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The Combined Impact of Ocean Warming, Acidification and Eutrophication on a Green Seaweed

Paper Reviewed
Gao, G., Clare, A.S., Chatzidimitriou, E., Rose, C. and Caldwell, G. 2018. Effects of ocean warming and acidification, combined with nutrient enrichment, on chemical composition and functional properties of Ulva rigida. Food Chemistry 258: 71-78.

Writing to introduce their work, Gao et al. (2018) say there currently is "growing interest in using seaweeds as food because they are rich sources of dietary fiber, protein, vitamins and minerals," citing Bolton et al. (2016). And in this regard, green seaweeds (Ulva species) are particularly rich in fiber, omega-3 fatty acids and vitamins A, B2, B12, C and tocopherol.

Despite the important dietary benefits of green seaweeds, little is known about how these species might respond to model-based predictions of ocean warming, ocean acidification and eutrophication. Thus, it was the objective of Gao et al. to investigate the impacts of these three supposed stresses on the chemical properties and food quality of Ulva rigida.

To accomplish their work, the five scientists subjected U. rigida samples they collected from the low intertidal reaches of Cullercoats beach, United Kingdom, to two temperature levels (ambient and elevated summer values of 14 and 18 °C), two pH levels (ambient and future predicted levels of 7.95 and 7.55) and two nitrate levels (ambient and elevated values of 6 and 150 µmol L-1) for a period of 12 days. Thereafter, they performed a series of analyses on the seaweed samples, including amino acid and fatty acid analyses and determinations of plant swelling capacity, water holding capacity and oil holding capacity.

In discussing their findings, the authors report that high temperatures "increased the content of every amino acid and thus the total amino acids," adding that "high temperature, high pCO2, and high nitrate ... enhance the content of some amino acids synergistically, indicating [the] future ocean environment may promote [the production] of amino acids in Ulva species." With respect to fatty acids, Gao et al. similarly state that high temperature, high pCO2, and nitrate also increased their contents, suggesting that "the production of fatty acids in Ulva species may benefit from global climate change."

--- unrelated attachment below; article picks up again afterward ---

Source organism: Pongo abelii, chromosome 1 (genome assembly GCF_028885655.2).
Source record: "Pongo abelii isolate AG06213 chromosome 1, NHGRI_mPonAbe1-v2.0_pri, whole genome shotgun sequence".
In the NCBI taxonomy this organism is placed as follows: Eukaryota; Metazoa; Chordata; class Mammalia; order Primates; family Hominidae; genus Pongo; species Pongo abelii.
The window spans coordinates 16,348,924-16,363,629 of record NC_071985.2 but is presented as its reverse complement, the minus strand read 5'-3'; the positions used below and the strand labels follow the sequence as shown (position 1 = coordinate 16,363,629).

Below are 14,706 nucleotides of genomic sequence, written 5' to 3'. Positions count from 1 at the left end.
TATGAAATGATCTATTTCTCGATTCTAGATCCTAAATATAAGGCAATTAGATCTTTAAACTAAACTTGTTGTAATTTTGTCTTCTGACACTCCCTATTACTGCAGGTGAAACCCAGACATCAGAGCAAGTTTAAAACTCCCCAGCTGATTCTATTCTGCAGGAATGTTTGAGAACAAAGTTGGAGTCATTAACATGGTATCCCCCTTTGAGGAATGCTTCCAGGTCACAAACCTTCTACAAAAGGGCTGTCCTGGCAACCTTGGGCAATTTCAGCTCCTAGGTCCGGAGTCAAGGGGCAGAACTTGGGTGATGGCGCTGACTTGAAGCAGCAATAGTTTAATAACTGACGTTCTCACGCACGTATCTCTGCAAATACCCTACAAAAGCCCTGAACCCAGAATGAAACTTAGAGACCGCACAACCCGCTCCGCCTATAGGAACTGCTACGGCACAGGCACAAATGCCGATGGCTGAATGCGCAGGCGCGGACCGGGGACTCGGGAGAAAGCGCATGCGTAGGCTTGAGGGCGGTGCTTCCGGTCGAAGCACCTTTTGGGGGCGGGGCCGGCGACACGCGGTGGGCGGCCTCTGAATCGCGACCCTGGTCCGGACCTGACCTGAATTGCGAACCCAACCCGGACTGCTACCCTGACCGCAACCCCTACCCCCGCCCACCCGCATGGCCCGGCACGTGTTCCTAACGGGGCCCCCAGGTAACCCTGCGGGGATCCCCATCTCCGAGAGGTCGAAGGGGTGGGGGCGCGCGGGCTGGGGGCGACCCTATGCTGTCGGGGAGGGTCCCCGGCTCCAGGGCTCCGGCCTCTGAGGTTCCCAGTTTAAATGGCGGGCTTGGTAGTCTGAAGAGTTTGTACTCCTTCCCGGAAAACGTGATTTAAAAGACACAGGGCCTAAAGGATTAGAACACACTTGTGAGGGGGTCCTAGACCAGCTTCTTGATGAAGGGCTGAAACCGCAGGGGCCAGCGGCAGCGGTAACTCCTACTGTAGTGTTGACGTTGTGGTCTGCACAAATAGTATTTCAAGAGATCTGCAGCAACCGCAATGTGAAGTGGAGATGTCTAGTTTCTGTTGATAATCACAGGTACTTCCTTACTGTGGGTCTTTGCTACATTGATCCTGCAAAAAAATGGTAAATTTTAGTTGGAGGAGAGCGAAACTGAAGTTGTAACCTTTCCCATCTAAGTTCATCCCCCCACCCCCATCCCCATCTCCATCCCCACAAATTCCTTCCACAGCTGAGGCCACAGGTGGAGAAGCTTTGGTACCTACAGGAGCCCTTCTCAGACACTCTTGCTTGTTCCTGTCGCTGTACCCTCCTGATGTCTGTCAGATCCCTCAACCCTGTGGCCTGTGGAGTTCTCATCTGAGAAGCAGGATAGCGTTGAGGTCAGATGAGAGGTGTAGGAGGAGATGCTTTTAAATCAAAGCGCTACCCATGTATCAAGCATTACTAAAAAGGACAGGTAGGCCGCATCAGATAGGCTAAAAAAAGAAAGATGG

Plant swelling capacity, water holding capacity and oil holding capacity also increased in the high temperature, high pCO2 and high nitrate environment. Such increases, according to the researchers, are expected to provide a number of benefits. And in this regard, they state that (1) the swelling capacity of Ulva "can enhance satiety and reduce calorie intake (i.e. carbohydrate, sugar, fat, saturated fat and protein intake), and hence can be applied in an adjunctive therapy for obesity (Dettmar et al., 2011)," (2) the improved water holding capacity "can avoid syneresis and modify the viscosity and texture of formulated food," adding that "the increased viscosity due to water absorption could lead to slower rates of intestinal absorption ... and make Ulva clinically useful in reducing blood cholesterol and postprandial glycaemia, decreasing risks of obesity and Type II diabetes (Willett et al., 2002)," and (3) the enhanced oil holding capacity can allow Ulva species to be used "as stabilizers in formulating food products," as well as to be utilized to "reduce blood lipid level, obesity and coronary heart disease risk and thus can be a valuable functional food." In short, Gao et al. conclude that "future ocean conditions may promote the value of Ulva species as a healthy food."

In light of these several findings, the future looks bright (and healthy!) for producers and consumers of green seaweeds, which observationally-based optimism stands in stark contrast to the gloom and doom predictions of both climate and ocean acidification alarmists who ever so struggle to acknowledge that anything good can come from rising atmospheric CO2 concentrations.

References
Bolton, J.J., Cyrus, M.D., Brand, M.J., Joubert, M. and Macey, B.M. 2016. Why grow Ulva? Its potential role in the future of aquaculture. Perspectives in Phycology 3: 113-120.

Dettmar, P.W., Strugala, V. and Richardson, J.C. 2011. The key role alginates play in health. Food Hydrocolloids 25: 263-266.

Willett, W., Manson, J. and Liu, S. 2002. Glycemic index, glycemic load, and risk of type 2 diabetes. The American Journal of Clinical Nutrition 76: 274S-280S.

Posted 10 June 2018